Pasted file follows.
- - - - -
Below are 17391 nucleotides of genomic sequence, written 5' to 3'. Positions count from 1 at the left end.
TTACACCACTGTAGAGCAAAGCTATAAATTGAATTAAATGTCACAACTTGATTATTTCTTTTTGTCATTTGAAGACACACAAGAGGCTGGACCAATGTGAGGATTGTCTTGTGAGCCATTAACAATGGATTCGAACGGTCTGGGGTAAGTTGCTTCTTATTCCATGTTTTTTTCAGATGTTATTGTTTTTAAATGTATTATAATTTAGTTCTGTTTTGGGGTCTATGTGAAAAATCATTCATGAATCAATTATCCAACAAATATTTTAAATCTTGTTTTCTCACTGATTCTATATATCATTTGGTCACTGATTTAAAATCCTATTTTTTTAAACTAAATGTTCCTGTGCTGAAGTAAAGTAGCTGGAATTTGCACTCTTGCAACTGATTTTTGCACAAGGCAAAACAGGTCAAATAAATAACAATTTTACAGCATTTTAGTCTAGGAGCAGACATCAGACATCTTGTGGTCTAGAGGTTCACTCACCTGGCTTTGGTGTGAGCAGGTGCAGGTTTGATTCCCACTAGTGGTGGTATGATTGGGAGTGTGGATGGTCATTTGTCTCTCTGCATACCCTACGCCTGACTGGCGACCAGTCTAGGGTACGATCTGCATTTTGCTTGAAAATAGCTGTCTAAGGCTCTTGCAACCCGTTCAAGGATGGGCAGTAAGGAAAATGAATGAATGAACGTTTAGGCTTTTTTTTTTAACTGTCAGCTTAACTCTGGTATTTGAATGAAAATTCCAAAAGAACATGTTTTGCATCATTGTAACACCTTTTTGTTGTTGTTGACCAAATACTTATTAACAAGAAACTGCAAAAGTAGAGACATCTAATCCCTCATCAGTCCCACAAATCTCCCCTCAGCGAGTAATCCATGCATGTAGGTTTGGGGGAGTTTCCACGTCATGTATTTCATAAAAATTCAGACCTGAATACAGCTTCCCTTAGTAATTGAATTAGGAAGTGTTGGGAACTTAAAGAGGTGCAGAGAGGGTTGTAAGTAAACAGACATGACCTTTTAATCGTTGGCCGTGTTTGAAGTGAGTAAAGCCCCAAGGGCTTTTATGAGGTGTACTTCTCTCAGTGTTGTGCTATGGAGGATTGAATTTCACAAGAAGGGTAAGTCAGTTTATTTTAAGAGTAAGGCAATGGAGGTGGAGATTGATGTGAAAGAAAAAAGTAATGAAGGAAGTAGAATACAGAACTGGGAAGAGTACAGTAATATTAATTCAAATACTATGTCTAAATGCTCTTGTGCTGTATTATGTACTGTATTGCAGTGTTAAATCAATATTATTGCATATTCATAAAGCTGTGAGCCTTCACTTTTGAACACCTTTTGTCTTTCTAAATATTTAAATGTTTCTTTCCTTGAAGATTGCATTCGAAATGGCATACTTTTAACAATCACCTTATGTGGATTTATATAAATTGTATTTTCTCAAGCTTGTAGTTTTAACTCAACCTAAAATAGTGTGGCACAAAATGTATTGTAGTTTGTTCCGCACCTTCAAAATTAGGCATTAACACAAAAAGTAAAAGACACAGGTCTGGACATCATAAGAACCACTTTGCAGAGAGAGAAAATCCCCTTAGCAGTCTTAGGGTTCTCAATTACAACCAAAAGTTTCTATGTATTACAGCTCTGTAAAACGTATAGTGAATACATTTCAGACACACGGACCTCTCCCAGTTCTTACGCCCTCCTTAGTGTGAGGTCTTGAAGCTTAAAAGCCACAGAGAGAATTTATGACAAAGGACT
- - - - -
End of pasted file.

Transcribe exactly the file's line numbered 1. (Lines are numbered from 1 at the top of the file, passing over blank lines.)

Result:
Below are 17391 nucleotides of genomic sequence, written 5' to 3'. Positions count from 1 at the left end.